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Vote With Our Arizona Tax Dollars

2017 TAX CREDIT UPDATE by Ira S. Feldman, CPA

Arizona offers its residents significant tax credits which also qualify for an itemized Federal tax deduction. Think of these credits as receiving a voucher from the charity to offset 100% against your Arizona taxes plus receiving a federal deduction. For someone in the highest tax bracket, they would receive 140% “back” for every $100 contributed. A married couple using all of the personal credits will redirect $4,773 of their AZ Income Tax and pay ZERO tax on the first approx. $168,000 of income. Here is the update for 2017 contributions: Contribution to Qualifying Charitable Organizations (Formerly Working Poor Credit) A credit is allowed of up to $400 ($800 for a married couple filing a joint return), in lieu of an Arizona deduction, for contributions made to an exempt organization under IRC §501(c)(3) that spends at least 50% of its budget on services to Arizona residents who receive temporary assistance for needy families benefits or low income residents and their households (a five-year credit carryforward provision applies). A contribution by April 15, 2018 may be claimed as a credit on either the 2017 or 2018 tax returns. Examples: Goodwill, Salvation Army, Food for the Poor, Florence Project, Social Service Agency, etc. In prior years this credit was integrated with the foster care organization described below. For 2016 and future years, it has been “unbundled.” You may contribute the maximum to both.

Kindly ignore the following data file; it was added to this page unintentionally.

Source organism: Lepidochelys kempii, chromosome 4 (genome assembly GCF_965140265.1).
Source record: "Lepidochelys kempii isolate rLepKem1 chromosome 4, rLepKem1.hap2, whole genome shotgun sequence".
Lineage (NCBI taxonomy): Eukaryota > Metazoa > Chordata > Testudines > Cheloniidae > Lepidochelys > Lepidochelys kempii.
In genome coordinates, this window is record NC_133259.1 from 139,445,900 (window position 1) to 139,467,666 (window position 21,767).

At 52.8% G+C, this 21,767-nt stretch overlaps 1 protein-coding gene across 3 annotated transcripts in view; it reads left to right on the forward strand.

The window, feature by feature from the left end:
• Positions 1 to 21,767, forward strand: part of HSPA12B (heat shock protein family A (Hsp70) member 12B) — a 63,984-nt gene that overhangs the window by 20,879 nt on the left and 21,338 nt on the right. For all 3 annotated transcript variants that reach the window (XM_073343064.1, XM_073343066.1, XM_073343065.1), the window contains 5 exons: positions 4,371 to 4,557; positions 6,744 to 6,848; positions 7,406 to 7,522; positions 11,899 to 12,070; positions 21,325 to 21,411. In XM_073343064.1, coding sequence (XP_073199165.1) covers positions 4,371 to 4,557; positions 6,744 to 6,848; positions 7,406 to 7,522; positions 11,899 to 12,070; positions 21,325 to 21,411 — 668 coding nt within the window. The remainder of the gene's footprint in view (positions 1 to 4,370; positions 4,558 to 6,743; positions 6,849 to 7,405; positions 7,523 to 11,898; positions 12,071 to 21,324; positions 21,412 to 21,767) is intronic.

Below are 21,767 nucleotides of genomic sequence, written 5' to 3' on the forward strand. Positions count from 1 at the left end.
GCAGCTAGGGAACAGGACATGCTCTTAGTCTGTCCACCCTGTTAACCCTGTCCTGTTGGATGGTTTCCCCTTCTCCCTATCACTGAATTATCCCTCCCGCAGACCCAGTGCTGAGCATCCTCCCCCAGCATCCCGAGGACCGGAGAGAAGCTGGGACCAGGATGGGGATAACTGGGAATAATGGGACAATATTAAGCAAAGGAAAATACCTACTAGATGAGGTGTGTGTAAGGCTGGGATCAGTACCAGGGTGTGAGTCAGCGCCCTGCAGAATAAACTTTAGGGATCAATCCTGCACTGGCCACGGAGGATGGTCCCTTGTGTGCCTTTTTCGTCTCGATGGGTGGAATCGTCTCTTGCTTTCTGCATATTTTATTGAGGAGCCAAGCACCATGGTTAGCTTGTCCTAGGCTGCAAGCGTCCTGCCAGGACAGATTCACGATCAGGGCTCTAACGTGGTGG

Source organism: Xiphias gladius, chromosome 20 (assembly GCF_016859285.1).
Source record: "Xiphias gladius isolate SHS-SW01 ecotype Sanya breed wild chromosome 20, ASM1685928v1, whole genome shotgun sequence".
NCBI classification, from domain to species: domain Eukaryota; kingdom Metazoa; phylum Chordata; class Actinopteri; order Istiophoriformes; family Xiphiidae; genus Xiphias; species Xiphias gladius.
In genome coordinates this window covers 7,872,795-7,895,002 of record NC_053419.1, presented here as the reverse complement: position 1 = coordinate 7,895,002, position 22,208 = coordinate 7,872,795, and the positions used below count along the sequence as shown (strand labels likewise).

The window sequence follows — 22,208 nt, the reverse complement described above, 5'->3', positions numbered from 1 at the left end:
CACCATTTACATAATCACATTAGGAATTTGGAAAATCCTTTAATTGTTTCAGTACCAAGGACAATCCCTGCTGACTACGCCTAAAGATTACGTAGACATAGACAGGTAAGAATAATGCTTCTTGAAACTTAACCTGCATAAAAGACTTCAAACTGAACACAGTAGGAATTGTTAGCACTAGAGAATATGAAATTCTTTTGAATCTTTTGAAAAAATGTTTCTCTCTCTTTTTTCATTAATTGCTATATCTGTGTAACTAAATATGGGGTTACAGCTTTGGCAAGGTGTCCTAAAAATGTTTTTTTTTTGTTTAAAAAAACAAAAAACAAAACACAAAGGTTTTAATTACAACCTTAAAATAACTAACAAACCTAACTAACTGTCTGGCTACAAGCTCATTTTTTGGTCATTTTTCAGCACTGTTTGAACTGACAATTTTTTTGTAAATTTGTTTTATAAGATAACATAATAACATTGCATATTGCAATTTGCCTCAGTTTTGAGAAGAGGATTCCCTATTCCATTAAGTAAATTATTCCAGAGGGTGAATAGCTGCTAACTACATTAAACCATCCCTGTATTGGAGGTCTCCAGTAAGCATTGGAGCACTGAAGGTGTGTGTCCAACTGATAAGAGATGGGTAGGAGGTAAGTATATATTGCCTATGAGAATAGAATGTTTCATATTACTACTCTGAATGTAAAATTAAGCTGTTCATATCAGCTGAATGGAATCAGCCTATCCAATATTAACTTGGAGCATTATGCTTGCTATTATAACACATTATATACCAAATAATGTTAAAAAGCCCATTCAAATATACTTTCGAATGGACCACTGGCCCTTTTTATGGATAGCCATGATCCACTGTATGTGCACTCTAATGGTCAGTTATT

Contribution to Qualifying Foster Care Charitable Organizations A credit is allowed of up to $500 ($1,000 for a married couple filing a joint return). The organization must provide services to at least 200 foster children in the state and spend at least 50% of its budget on services to foster children in the state. A contribution by April 17, 2018 may be claimed as a credit on either 2017 or 2018 tax returns. According to an FAQ page on the Department of Revenue’s website, a foster child for this purpose must be either: • In a foster home with relatives approved by the Department of Economic Security (DES), or • With a child welfare agency licensed by the DES Office of Licensing, Certification and Regulation. Organizations who serve children being fostered outside of DES do not qualify for this credit. The Department publishes a list of organizations that have qualified for this credit.